By Jeremy Stone
Special to The Examiner
Wayne Thiebaud was not Gary Cooper or Cary Grant — but in 1961, he strode through Manhattan and into my parents’ life as if he were. His arrival from Sacramento at the gallery of my father, Allan Stone, was one of dramatic caution. Wayne had the quiet elegance of a film star who had delivered the goods and would be leaving soon, after a visit to the Frick and Whitney museums.
His interest was to look at art, think about drawing, and work on paintings. He was not much for small talk. He was sure no one would be interested in his work. His lack of hubris and pomposity was always remarkable for an artist of his caliber.
Wayne’s focus and discipline, combined with a love of tennis, contrasted wildly with artists portrayed in movies, television and theater: tormented, unhappy souls with alcoholism and drug issues. His painting had the seductive lusciousness of vanilla frosting, juicy cadmium yellow dresses, fresh cut daffodils. His pastel drawings, thickly worked, had the surface texture of velvet. Nothing was accidental, it came from intentional thought and concentrated effort.
Wayne did participate in the dinner party circuit and gallery and museum openings, always with erudite charm, but he preferred to be in a studio classroom talking about art history, how to begin a painting or develop a drawing. His passion was settling in for a solid morning of painting in his Sacramento studio. Unlike Andy Warhol, he excelled at the process of making his work, not handing it off to a studio assistant to complete.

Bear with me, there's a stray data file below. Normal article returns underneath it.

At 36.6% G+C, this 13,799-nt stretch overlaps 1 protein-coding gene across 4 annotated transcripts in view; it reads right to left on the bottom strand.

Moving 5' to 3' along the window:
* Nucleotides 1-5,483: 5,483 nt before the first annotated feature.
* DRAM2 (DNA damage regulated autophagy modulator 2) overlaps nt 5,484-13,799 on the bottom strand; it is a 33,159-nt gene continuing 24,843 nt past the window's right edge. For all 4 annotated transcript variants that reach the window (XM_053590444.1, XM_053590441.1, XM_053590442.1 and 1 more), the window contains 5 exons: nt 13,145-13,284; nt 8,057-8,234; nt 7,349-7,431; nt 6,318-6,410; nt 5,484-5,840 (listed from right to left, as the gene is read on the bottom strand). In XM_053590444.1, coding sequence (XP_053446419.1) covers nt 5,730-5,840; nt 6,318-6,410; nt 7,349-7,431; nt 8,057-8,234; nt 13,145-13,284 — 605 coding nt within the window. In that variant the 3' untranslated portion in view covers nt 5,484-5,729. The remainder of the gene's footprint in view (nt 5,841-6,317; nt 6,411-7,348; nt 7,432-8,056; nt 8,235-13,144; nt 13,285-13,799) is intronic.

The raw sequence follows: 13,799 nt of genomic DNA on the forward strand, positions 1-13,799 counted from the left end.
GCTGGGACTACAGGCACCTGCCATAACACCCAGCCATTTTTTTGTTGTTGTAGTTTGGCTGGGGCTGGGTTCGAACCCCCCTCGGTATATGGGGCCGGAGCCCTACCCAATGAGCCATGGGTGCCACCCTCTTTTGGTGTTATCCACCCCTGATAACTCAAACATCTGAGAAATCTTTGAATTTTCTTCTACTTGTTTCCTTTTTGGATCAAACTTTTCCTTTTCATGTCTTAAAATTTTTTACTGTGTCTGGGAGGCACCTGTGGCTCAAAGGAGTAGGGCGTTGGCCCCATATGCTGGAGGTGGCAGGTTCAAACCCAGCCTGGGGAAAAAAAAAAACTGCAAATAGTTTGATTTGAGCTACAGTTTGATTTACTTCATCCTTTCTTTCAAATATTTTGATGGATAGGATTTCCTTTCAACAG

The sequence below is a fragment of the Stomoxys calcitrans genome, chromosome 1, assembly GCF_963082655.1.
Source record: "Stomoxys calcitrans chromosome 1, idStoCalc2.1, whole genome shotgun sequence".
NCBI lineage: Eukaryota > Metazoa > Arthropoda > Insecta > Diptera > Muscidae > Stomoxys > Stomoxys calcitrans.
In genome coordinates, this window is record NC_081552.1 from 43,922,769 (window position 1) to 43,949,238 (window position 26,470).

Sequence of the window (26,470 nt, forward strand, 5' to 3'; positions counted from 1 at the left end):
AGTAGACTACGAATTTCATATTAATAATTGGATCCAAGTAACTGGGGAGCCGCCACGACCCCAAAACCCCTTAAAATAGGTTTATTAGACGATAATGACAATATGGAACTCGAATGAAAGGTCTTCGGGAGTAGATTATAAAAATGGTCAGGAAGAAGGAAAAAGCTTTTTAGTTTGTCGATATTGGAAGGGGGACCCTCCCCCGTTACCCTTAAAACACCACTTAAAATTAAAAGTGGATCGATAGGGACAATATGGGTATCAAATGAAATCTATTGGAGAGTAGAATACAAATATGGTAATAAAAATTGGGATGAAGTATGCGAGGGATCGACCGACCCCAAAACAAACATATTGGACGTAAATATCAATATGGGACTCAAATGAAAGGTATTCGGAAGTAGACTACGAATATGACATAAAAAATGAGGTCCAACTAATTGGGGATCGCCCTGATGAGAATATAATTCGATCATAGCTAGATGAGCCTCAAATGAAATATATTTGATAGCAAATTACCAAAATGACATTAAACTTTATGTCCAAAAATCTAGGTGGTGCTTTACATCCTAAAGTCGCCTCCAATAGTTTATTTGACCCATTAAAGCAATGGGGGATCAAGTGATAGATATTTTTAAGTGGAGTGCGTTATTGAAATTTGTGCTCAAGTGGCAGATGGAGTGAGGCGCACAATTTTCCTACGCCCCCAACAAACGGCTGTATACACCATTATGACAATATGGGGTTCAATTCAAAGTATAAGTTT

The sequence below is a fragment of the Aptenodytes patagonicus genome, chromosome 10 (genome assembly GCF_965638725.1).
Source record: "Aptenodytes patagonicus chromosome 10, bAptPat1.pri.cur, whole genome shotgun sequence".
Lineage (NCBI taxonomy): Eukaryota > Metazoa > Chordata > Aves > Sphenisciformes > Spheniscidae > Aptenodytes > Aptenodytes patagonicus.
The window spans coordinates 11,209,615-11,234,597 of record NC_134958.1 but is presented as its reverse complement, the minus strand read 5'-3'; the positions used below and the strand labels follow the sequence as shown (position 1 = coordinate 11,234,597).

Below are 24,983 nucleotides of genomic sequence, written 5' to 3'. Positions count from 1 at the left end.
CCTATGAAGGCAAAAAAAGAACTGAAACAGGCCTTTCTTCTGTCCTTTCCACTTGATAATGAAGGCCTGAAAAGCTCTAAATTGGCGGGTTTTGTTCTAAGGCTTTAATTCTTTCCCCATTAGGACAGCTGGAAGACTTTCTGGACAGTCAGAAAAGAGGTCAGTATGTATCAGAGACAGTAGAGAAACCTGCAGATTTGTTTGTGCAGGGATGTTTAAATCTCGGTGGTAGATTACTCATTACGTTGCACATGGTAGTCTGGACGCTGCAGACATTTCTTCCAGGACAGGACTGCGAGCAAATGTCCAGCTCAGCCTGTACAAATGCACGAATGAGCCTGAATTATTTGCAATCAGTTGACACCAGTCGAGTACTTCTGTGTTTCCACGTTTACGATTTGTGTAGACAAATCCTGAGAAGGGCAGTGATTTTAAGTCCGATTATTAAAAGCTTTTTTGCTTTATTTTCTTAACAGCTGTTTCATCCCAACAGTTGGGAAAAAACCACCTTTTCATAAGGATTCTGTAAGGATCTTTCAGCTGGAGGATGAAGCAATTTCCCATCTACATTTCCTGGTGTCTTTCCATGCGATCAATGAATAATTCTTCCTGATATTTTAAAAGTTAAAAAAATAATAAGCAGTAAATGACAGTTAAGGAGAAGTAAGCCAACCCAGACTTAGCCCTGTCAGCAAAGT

As a teacher, he was encouraging and patient and clear about the importance of prioritizing, observing and drawing daily. He impressed upon his students the value of learning from the classics: Go to the Metropolitan Museum, study the work of Delacroix and Velásquez, see those dukes in their shiny black leather shoes, bring your sketchbook, copy, steal from the best artists.
“How could I do that?” they might ask. Figure it out, said Wayne. He examined his students’ sketchbooks, to see what was going on, and discussed their drawings. “How many hours a day are you drawing?” he’d quiz a student. Are you drawing from life, working on seeing?
As a freshman at the Cooper Union in New York City, I wound up spending my spring break in California. It was my first visit to the Golden State and until that terrifying plane ride in an open biplane flown by my Uncle Paul, between Linden and Sacramento, I had never seen the Diebenkorn and Thiebaud landscape through my own eyes. This city girl thought my two favorite artists had made up those designs, patterns and colors. It didn’t occur to me that nature was inspiring them.
Uncle Paul delivered me to Wayne and Betty Jean Thiebaud in Sacramento for a few days. After a warm hug and greeting, Wayne announced that we were off to his studio. He was going to paint me. Wayne pulled up in front of a modest one-story house on a tree-lined street, a far cry from the cold, gritty warehouse lofts in the Bowery and old Soho where I spent my childhood visiting artists with my father.
After turning on the lights, he sat me by a window in a room with wood floors and began drawing. He turned on the radio. Michael Jackson and the Jackson 5 filled the room with “A-B-C! It’s easy as 1-2-3!…” Wayne began snapping his fingers, smiling and dancing. “You look too serious. Too sad,” he said. “Let’s lighten things up!”